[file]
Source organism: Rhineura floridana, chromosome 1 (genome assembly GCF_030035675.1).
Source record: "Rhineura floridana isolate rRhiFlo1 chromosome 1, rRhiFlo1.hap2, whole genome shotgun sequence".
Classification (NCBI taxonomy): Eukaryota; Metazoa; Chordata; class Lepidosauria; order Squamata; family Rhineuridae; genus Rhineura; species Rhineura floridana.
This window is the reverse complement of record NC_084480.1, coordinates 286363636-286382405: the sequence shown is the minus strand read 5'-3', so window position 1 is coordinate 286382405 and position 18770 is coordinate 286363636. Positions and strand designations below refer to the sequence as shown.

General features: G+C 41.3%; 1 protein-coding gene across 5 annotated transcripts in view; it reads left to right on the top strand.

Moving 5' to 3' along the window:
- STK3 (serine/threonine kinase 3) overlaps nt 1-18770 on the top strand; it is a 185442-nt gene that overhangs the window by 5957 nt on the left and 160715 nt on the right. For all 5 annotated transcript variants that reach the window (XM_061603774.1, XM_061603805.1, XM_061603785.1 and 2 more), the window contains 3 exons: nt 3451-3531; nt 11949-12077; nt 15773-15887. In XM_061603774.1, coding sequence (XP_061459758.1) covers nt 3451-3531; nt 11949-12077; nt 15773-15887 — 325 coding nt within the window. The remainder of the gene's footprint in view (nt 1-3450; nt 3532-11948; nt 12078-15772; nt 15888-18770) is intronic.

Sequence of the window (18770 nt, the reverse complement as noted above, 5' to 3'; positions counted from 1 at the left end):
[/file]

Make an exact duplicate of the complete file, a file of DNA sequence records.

Source organism: Rhineura floridana, chromosome 1 (genome assembly GCF_030035675.1).
Source record: "Rhineura floridana isolate rRhiFlo1 chromosome 1, rRhiFlo1.hap2, whole genome shotgun sequence".
Classification (NCBI taxonomy): Eukaryota; Metazoa; Chordata; class Lepidosauria; order Squamata; family Rhineuridae; genus Rhineura; species Rhineura floridana.
This window is the reverse complement of record NC_084480.1, coordinates 286363636-286382405: the sequence shown is the minus strand read 5'-3', so window position 1 is coordinate 286382405 and position 18770 is coordinate 286363636. Positions and strand designations below refer to the sequence as shown.

General features: G+C 41.3%; 1 protein-coding gene across 5 annotated transcripts in view; it reads left to right on the top strand.

Moving 5' to 3' along the window:
- STK3 (serine/threonine kinase 3) overlaps nt 1-18770 on the top strand; it is a 185442-nt gene that overhangs the window by 5957 nt on the left and 160715 nt on the right. For all 5 annotated transcript variants that reach the window (XM_061603774.1, XM_061603805.1, XM_061603785.1 and 2 more), the window contains 3 exons: nt 3451-3531; nt 11949-12077; nt 15773-15887. In XM_061603774.1, coding sequence (XP_061459758.1) covers nt 3451-3531; nt 11949-12077; nt 15773-15887 — 325 coding nt within the window. The remainder of the gene's footprint in view (nt 1-3450; nt 3532-11948; nt 12078-15772; nt 15888-18770) is intronic.

Sequence of the window (18770 nt, the reverse complement as noted above, 5' to 3'; positions counted from 1 at the left end):